Israeli Court Throws Out Jewish Teen's Church Arson Confession Obtained Under 'Undue Pressure'

Minor suspected of involvement in arson cases at Dormition Abbey in Jerusalem and village of Aqraba near Nablus ■ Confession obtained 'under heavy psychological and possible physical pressure,' court says

A protest outside of the Central District Court in favor of the suspects, Rishon LeZion, December 31, 2018.
Meged Gozani

The Central District Court on Tuesday invalidated the confession of a minor allegedly involved in two arsons because, saying that during his questioning by authorities he was forbidden to meet a lawyer and was subject to undue pressure by interrogators. 

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The minor was suspected of involvement in the torching of the Dormition Abbey in Jerusalem in 2015 and of arson in the village of Aqraba near Nablus. He was arrested during the search for individuals connected to the 2015 arson that killed three members of the Dawabshe family in Duma, although he was not charged for that crime.

The home of the Dawabsheh family following the arson that claimed three lives in 2015.
Reuters

During questioning, the minor confessed to involvement in a terrorist group and to hate crimes that included arson and property damage. But the way the Shin Bet security service and the Judea and Samaria Police conducted his interrogation, without allowing the boy to see a lawyer and under heavy psychological and possible physical pressure, led the court to throw out all the statements he made under questioning, it said.

“The accused was kept under continuous intensive questioning by the Shin Bet and the police from the day of his arrest,” said Judge Michal Brant. “He sat in a cell for four days with a number of people put in there to make him talk, whose conduct was improper to say the least – harmful and threatening. This created a situation for the accused in which he was under pressure and felt helpless … No consideration was given of his young age, or the fact that he was prevented from seeing a lawyer during this entire time."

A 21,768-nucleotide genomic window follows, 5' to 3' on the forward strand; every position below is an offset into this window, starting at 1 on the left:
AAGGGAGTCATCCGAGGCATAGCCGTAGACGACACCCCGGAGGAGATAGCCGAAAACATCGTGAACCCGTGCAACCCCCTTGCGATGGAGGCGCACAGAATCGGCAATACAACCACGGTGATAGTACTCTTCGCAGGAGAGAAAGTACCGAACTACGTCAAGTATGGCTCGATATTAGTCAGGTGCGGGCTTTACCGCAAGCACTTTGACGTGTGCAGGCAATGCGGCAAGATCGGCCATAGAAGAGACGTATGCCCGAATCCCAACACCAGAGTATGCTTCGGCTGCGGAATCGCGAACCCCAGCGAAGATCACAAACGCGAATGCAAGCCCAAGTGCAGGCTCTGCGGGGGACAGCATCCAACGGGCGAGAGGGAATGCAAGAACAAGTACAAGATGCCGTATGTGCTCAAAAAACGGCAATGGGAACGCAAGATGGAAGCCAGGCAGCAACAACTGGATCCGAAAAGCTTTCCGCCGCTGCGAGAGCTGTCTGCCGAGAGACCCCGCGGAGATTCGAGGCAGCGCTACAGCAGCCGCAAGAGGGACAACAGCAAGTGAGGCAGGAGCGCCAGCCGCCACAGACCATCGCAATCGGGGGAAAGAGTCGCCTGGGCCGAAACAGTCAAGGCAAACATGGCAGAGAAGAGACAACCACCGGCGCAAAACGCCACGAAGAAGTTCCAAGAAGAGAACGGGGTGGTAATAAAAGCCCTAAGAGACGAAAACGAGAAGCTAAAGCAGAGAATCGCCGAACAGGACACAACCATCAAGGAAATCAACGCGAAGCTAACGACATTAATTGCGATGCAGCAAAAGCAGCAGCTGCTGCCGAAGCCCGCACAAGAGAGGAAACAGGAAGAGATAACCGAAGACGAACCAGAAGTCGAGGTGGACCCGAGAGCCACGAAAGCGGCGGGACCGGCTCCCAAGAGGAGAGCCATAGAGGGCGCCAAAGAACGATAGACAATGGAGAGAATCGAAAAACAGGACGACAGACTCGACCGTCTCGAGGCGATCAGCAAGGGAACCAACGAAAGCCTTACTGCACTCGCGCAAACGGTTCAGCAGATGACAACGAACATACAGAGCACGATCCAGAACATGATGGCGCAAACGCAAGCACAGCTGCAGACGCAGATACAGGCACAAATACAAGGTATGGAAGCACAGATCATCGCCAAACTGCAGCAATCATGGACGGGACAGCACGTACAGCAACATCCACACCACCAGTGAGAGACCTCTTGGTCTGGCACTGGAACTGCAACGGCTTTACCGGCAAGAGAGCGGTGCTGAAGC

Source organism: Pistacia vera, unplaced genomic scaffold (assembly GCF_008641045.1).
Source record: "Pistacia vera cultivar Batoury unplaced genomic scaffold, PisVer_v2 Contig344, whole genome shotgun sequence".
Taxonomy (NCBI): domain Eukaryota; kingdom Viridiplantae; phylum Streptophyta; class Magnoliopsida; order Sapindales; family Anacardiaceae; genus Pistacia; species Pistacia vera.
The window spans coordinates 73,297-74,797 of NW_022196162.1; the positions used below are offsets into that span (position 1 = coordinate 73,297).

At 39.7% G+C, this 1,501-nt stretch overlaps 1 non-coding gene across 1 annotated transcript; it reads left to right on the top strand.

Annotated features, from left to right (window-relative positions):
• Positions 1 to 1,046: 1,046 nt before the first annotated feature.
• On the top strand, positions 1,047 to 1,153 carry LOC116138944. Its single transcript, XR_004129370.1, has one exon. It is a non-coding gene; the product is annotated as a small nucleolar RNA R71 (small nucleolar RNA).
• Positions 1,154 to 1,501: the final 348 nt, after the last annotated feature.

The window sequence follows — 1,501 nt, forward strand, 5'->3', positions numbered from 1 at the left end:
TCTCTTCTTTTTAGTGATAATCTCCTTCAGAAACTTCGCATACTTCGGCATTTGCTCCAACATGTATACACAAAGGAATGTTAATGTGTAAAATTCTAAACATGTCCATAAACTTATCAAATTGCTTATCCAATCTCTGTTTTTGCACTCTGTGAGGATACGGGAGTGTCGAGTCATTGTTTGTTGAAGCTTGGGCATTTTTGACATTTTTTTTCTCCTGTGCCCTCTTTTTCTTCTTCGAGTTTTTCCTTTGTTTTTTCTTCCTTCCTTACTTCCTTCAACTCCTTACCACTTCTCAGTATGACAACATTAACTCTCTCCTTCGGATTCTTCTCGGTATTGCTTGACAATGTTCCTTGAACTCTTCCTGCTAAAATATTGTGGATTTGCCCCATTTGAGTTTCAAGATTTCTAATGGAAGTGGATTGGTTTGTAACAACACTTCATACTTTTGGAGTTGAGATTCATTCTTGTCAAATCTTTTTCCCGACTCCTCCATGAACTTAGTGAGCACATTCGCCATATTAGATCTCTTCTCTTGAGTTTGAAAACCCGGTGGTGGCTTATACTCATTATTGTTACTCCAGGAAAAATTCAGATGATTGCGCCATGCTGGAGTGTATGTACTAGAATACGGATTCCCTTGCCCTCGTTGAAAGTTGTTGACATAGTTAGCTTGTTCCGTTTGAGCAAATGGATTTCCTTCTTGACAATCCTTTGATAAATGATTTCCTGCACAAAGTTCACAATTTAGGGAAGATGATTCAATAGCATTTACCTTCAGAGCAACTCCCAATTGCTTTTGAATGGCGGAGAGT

She added, moreover, that “it’s not possible to rebut the defendant’s claim that during questioning by the Shin Bet he was subjected to one instance of violence and yelling."

According to the minor’s attorney, Itamar Ben Gvir, the judge said in her decision, “From the first moment, the accused was treated in an alienating fashion by inexperienced investigators … the crimes he is accused of are serious but the defendant’s right to due process was violated."

Ben Gvir added that during the minor’s detention in Acre, police set up a mock prison, where agents starved the accused in his cell, humiliated him and threatened him with murder and rape until they got a confession. The court upheld the ban on publishing details of the case.

A police officer at the site of the arson at the Dormition Abbey in Jerusalem, 2015.
Emil Salman

The minor was charged in connection with an incident in February 2015, during which a church building used as a seminary was torched and graffiti was found on the walls that included “Death to Arabs,” and slurs against Jesus and Mary. The name of an illegal outpost that had been evacuated the week before, Geulat Zion, was also scrawled.

In June, the Central District Court threw out the confessions of suspects in the Dawabshe killings that were extracted under torture, but declared the rest of the confessions admissible.

Judge Ruth Lorch was scathingly critical of the confessions obtained from suspect Amiram Ben Uliel and a minor involved in the case that involved the use of painful physical measures.

“These measures gravely violated the defendants’ fundamental right to the integrity of their body and soul and their dignity was undermined,” Lorch said.

Ben Uliel had confessed to murder three times, but two of those confessions were thrown out. The court also allowed the minor’s confession to involvement in a subversive network, but disallowed the confessions that linked him to the Dawabshe killings, which were obtained under physical pressure.

On Monday, the Rishon Lezion Magistrate’s Court extended the detention of three minors accused of involvement in Jewish terrorism. They had been refused permission to see a lawyer. The father of one of the minors said Tuesday that he fears what will happen to his son under questioning.

“We are very afraid of all these investigations,” he told Army Radio. “We don’t know very much. We know they are being held and cannot meet with us, and cannot meet with a lawyer; we don’t know how they are or what’s being done to them.”

A gag order prevents publication of any details about the case or the suspects.